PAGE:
Are you grooming any talent to pursue their passion in Indian cinema from Israel?

I am Jewish but actually an English Jew by birth. I have lived in Israel and hope to live there again, but am currently living in Australia where I have been for 20 years. But the world is a global village and I am looking to make a Jewish Indian drama and I hope it will be an Israel-India-Australia co-production.


Picture source : Danny Ben Moshe

Are there universities in Israel that teach film making and cover the India-Israeli connection in Indian cinema? Do you teach this aspect in these universities and are there any special courses?

There are some fantastic film schools in Israel.  There is the Sam-Spiegel Film and Television School in Jerusalem, the capital of Israel. And there is a film school in Tel Aviv University. I don’t know the specifics of what any of the above are teaching about India and Israel, but if you are studying world cinema, you can’t ignore Bollywood.

While I’d be honoured to work for any film school in Israel, I have no formal connections to any of them because, as I explained I am based in Australia. However, I teach short courses on Jewish films at different Institutions and museums in Australia and around the world, a lot based on my own films. I include "Shalom Bollywood" in these, which always generates a positive response and extensive discussion. 

In Eilat, the southernmost city of Israel, I believe every year there is a festival of Indian cinema. Israel is massive melting pot with people from over 100 countries, including India, and they stay in touch with India and its cinema. As my “Shalom Bollywood” documentary shows, films such as "Mother India", a classic of Indian cinema, have played in Israel. The Eilat event is a big gathering for Indian Jews who would be showcasing latest films from India.

Who knows what will be in the future but I think we can say that the Israel-India relationship will get stronger and stronger. I hope cinema will be one dimension of that. And I hope I will be able to play a small part in that.

‘Shalom Bollywood: the Untold Story of Indian Cinema’ can be watched in Israel and India on demand at https://vimeo.com/ondemand/shalombollywood

You can find out more about Danny’s films at www.identity-films.com

‘I fell to my knees…totally in love with this music’

Emmanuelle Martin, accomplished French pianist and Carnatic musician, speaks about her journey across the two diverse cultures

Emmanuelle Martin was born in a family of western classical musicians. Thirty years ago, her father discovered Carnatic Music (the classical music of South India and started learning singing with Savitry Nair in Paris, who later introduced him to Seetharama Sharma: under whom he studied for many years. He also came in contact with TM Krishna, Carnatic musician and vocalist, and this was how Emmanuelle met her future tutor and guru.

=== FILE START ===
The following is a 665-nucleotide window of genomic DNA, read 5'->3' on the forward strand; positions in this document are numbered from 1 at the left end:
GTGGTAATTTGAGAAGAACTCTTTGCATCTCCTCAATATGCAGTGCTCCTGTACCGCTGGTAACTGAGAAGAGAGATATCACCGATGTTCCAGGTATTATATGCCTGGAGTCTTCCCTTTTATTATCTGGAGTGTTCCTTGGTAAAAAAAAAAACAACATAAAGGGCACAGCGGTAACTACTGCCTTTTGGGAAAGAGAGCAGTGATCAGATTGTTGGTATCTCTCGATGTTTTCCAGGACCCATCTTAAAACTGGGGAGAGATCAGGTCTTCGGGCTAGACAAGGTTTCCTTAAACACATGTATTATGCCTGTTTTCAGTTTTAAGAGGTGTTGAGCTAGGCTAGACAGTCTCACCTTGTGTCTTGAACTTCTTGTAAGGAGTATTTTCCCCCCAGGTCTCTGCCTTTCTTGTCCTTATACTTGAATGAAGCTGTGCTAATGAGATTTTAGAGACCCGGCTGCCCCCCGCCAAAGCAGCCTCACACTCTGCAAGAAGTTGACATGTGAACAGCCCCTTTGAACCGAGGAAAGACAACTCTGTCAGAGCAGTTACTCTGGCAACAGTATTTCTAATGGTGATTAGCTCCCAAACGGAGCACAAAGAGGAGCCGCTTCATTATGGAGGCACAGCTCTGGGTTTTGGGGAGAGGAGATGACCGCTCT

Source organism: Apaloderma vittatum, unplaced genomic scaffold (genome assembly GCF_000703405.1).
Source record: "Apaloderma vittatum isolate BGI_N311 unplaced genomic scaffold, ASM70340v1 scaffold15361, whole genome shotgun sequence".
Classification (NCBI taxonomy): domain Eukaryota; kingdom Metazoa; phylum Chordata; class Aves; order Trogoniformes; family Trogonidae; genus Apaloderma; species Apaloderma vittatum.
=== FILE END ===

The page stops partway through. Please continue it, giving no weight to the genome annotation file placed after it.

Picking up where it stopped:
How did you get interested in Indian Classical music? Did your earlier training in music help you to learn Carnatic music?

I was born in a family of western classical musicians. About 30 years ago my father discovered Karnatik Music and started learning singing with Savitry Nair in Paris who later introduced him to  Seetharama Sharma with whom he learnt for many years , he also met TM Krishna back then and they became friends which is how I got introduced to him as my teacher many years later.

Yes and no! 

Besides a sort of natural musical sense due to my earlier music training; I would say it helped me mainly for two things: a sense of practice and a sense of Sruti. 

 From a very early age I learnt and practiced the piano, diligently, daily. This allowed to shape in me the  ‘muscle of practice’ and made it easier to be naturally inclined to many hours of daily singing practice once I started learning singing from TM Krishna in 2004.

The other thing it helped me with is a sense of Sruti. The advantage of the piano is that unless you miss the key or that the piano is out of tune, each note is where it is and there is no risk of being approximate so that definitely educated my ear to Sruti or pitch.

Other than these two things; I had more things to deconstruct from my previous musical training, musical concepts to let go off and start afresh. It was indeed like starting an entirely new discipline.

Is there any common ground between the music of France and India? 

I would say that these two music systems function really differently; they both are music so they do have some common ground of course but their approach, the way they are built and evolve are organically completely different, in my opinion. 

In your opinion do you think it is necessary to understand the culture of a country to appreciate its music?

Yes and No. I think like everything; it depends on many things!

I would say in a way it is not necessary because it depends on why one appreciates or wants to learn music.  In my case, I was at first not interested at all in Indian culture; I was familiar with it due to my father’s implication with India and its music. But I had no interest whatsoever in its culture, customs, Hinduism, temples, gods, goddesses, rituals. I was curious when I was a teenager because it was ‘exotic’; far away from home and my father promised to take me there if I would learn at least the ‘Ganamrutha Bodhini’ first book so i could accompany him in his classes with Sharma sir. 

Many years later, when I was 19, I fell on my knees… totally in love with this music; from one moment to the next it became the most beautiful ‘thing’ I had ever heard or witnessed on this planet! I decided to move to India to learn with my guru. He lived in Chennai so I moved to Chennai.